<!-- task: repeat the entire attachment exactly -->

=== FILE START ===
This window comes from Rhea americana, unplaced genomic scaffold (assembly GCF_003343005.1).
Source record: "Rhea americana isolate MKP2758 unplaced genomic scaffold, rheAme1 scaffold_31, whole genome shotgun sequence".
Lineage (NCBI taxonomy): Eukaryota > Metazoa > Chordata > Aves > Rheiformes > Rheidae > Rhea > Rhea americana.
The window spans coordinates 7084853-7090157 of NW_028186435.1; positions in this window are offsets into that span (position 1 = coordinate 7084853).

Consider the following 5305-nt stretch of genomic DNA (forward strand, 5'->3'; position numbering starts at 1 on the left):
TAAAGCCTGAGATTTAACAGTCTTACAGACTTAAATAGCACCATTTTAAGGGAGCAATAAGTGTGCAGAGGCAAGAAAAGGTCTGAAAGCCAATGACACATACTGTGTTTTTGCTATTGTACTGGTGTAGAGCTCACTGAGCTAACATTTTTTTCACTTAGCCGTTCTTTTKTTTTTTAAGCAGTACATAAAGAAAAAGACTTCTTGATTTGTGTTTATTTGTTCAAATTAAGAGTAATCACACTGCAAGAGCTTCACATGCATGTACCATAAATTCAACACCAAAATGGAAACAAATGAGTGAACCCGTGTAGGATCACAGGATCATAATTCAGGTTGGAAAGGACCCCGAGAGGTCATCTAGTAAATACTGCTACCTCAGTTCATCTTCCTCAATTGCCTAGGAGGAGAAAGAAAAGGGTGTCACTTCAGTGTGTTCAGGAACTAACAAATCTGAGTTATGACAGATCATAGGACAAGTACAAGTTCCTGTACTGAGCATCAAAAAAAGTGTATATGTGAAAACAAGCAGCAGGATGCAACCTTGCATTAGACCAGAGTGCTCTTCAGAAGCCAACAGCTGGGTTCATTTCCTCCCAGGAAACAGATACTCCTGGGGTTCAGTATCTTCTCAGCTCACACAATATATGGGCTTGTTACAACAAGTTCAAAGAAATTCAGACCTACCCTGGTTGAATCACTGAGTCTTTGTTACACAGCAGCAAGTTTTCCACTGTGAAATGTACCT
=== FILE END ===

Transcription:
This window comes from Rhea americana, unplaced genomic scaffold (assembly GCF_003343005.1).
Source record: "Rhea americana isolate MKP2758 unplaced genomic scaffold, rheAme1 scaffold_31, whole genome shotgun sequence".
Lineage (NCBI taxonomy): Eukaryota > Metazoa > Chordata > Aves > Rheiformes > Rheidae > Rhea > Rhea americana.
The window spans coordinates 7084853-7090157 of NW_028186435.1; positions in this window are offsets into that span (position 1 = coordinate 7084853).

Consider the following 5305-nt stretch of genomic DNA (forward strand, 5'->3'; position numbering starts at 1 on the left):
TAAAGCCTGAGATTTAACAGTCTTACAGACTTAAATAGCACCATTTTAAGGGAGCAATAAGTGTGCAGAGGCAAGAAAAGGTCTGAAAGCCAATGACACATACTGTGTTTTTGCTATTGTACTGGTGTAGAGCTCACTGAGCTAACATTTTTTTCACTTAGCCGTTCTTTTKTTTTTTAAGCAGTACATAAAGAAAAAGACTTCTTGATTTGTGTTTATTTGTTCAAATTAAGAGTAATCACACTGCAAGAGCTTCACATGCATGTACCATAAATTCAACACCAAAATGGAAACAAATGAGTGAACCCGTGTAGGATCACAGGATCATAATTCAGGTTGGAAAGGACCCCGAGAGGTCATCTAGTAAATACTGCTACCTCAGTTCATCTTCCTCAATTGCCTAGGAGGAGAAAGAAAAGGGTGTCACTTCAGTGTGTTCAGGAACTAACAAATCTGAGTTATGACAGATCATAGGACAAGTACAAGTTCCTGTACTGAGCATCAAAAAAAGTGTATATGTGAAAACAAGCAGCAGGATGCAACCTTGCATTAGACCAGAGTGCTCTTCAGAAGCCAACAGCTGGGTTCATTTCCTCCCAGGAAACAGATACTCCTGGGGTTCAGTATCTTCTCAGCTCACACAATATATGGGCTTGTTACAACAAGTTCAAAGAAATTCAGACCTACCCTGGTTGAATCACTGAGTCTTTGTTACACAGCAGCAAGTTTTCCACTGTGAAATGTACCT